Off-Cut Twenty Two
Actors often approach me saying that there experience and training has all been theatre based and so they have great difficulty making the transition to television.
But when GRETA SCACCHI was interviewed by Michael Cathcart on Radio National's "Arts Today" (16th February 2001) she explained that her training had all been from a classical theatre base but that she had no difficulty applying that training to the other mediums of film and television. So maybe the style/type of the training actors pursue is a significant factor in ultimately practicing a process which works in all mediums.
Her original passion was for theatre which came she believed through having poetry read out loud to her and also having to read it out loud as a child. It was the love of words and speech and poetry which first inspired her. She finds that in film the scripts are not very carefully worded and there isn't a great reverence for the writer in the way there is in the theatre. In America for example she says actors will constantly change the dialogue without even asking the directors permission. There is this view that acting is more important than writing and so the actor can, as they would say, "make it my own" - but in the theatre there is the view that the text is sacred and that you enhance the text but you respect it and don't change it.
At this time GRETA was for the first time in her career working on a Harold Pinter play. The fascinating thing about "Old Times" for her was that not only was every comma and full stop important but the length of pauses was also defined. It was she said a rigorously strict text to follow. Despite this it was scary because although the script was strictly adhered to there was such vitality in the poetic choice of the words that each performance was quite different in what has been going on underneath the lines. She said therefore even though they were now approaching opening night she didn't get the feeling as she normally would at this stage that she knows exactly what she was doing. The performance is more precise than in any material she has ever worked on but how it is going to live, where it is going to take her and if it is going to take the audience anywhere is still a mystery for her. As the writing is very subjective the play becomes a different experience for each member of the audience - it's like an abstract painting. This is writing of extraordinary flexibility and ambiguity.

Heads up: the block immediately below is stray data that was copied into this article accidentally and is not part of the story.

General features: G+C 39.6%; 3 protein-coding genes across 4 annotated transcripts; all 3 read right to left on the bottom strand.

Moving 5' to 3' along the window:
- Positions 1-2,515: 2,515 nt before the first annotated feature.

In explaining the play GRETA was trying not to be too literal for things which were true one minute in the play would not be true the next. She explained that one thing which was true for her character Kate is that she doesn't like definitions. GRETA explained that Kate says at one point that "I don't care for harsh lines". Kate likes the sea because you "can't say where it begins or ends" so she finds things easy where they are not defined she doesn't want boundaries. Although GRETA was trying to explain why she was finding it hard to be definite about some aspects of this character it also feels as if simultaneously she is giving a wonderfully poetic description of the ingredients of a good performance.
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